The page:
Dear 20 somethings in my knitting class,

Hi. It’s LA. You may not remember me but I took that knitting class with you a few months back. I was sitting in the first seat on the left side because you were totally spreading your stuff at the back of the table to make sure I didn’t sit there.

I had the pink yarn?

But anyway.

I really enjoyed your conversations about how capitalism is really bad and rich people should die. It boded well as you spoke of the highly prestigious and criminally expensive schools that you all attended. And of course as you all appeared to live in nice neighborhoods in apartments that apparently boasted fireplaces or rain forest showers or enough room to have an office. Good things none of those things cost money.

Woman with the purple yarn, I loved your story about how mean an ogre your boss was because he made you take a half day of work since the class was was 10am to 1pm on a friday, plus the commuting time and taking lunch. I understand how frustrating that was to not get paid for not working, or whatever your gripe was about being unfair. But I agree, the next time you want to take a class in the middle of the day you’re going to use one of those mouse jiggler things that the woman with the yellow yarn used, or tell your boss that the internet was down like the orange yarn. Silly bosses. They don’t have to know what you’re doing during the day as long as they pay you your capitalist wages…

I loved watching how six late 20s white girls who had never met before bonded over sneakers and sorority affiliation. You made yourself your own little club at the back half of the table. I was thrilled to see that indeed, women of this generation can reach beyond their phones and talk to people face to face. Your conversation about inclusion was especially gratifying, it warmed my heart about how your generation is going to save the world by making sure no one felt left out. I’m sure the other woman who was about my age, and the three women of color who were also at the table felt great about it as you ignored all of us, didn’t include us in the conversation, wouldn’t clear your things out of a chair for us, and basically ignored any attempt the five of us made to join the conversation at large. I have never felt so hopeful about the goals that the youth of America has for the fate of our country. Your actions most definitely spoke louder than your words.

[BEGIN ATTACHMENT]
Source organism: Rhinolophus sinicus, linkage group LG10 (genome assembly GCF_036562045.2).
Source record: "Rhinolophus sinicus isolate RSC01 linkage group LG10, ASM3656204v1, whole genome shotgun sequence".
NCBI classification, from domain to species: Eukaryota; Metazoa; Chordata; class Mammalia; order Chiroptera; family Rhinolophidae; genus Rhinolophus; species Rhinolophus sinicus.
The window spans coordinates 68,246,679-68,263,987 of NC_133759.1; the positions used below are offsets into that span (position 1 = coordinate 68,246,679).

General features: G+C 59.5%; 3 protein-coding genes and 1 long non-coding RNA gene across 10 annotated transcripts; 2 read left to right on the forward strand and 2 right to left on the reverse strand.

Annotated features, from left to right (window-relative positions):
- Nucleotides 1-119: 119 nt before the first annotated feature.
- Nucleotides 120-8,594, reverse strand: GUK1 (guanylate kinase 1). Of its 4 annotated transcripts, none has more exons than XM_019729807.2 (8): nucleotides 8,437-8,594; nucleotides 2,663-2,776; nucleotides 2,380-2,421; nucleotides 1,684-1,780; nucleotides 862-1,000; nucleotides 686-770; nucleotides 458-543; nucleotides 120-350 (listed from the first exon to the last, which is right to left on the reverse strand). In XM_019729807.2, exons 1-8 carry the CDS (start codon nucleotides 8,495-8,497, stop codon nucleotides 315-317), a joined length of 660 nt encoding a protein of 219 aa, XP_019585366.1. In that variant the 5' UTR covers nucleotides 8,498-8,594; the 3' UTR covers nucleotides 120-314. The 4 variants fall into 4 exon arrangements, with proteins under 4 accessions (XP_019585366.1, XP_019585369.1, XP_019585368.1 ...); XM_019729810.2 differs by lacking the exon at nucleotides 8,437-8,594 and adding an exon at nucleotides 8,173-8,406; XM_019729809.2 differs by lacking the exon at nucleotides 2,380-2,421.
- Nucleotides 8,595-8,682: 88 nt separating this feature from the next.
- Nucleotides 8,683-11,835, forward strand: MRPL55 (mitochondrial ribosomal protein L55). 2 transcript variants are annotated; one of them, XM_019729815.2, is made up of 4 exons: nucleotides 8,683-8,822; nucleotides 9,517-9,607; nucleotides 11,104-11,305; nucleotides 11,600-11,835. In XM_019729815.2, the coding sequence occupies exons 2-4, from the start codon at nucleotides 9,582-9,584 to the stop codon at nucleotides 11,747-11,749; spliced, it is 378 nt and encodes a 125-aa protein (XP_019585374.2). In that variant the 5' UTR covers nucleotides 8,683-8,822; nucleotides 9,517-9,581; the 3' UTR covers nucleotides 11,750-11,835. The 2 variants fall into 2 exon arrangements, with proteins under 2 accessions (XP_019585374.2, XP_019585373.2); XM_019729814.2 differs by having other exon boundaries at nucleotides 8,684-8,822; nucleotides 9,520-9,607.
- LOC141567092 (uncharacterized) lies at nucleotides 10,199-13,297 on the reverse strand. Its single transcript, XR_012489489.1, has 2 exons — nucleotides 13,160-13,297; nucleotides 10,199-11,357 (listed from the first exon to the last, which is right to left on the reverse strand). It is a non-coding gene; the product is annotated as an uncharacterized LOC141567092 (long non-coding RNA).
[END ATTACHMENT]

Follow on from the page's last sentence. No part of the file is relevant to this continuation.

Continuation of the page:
But thanks again for allowing me to sit at the table really far away from you all. I learned so much that day and will remember how unified you were in your condemnation of the world at large. I feel great things coming your way…


The woman at the end of the table that you probably don’t remember because you were so completely self involved you had no idea what was around you.

86 thoughts on “Letter to my Knitting Class

  1. LA, I’m so glad that I’m not the only one who sees and is appalled by the hypocrisy. Back when student loan forgiveness was on the table in Jan, I overheard two young women complaining. As they loaded their cart with wine and fancy cheese, they whined that they had already spent the anticipated funds. They “needed” that trip to Greece and the new Yves Saint Laurent handbag. So, now they have student loan debt and consumer debt. They sense of entitlement really got under my skin. I shared a studio apartment with a roommate for years and lived on rice and beans to pay off my student loans… I got by just fine without a fireplace or rain forest shower, but it sounds as if those are basic necessities now? Goodness!

    Liked by 7 people

      1. Give them some time to mature and age. What were you like at that age?

        Your daughter and possibly mine may be aberrations in that they may have matured earlier than some of their peers. I may like to think this is due to my parenting, but my daughter will not allow me to take that credit!

        Liked by 1 person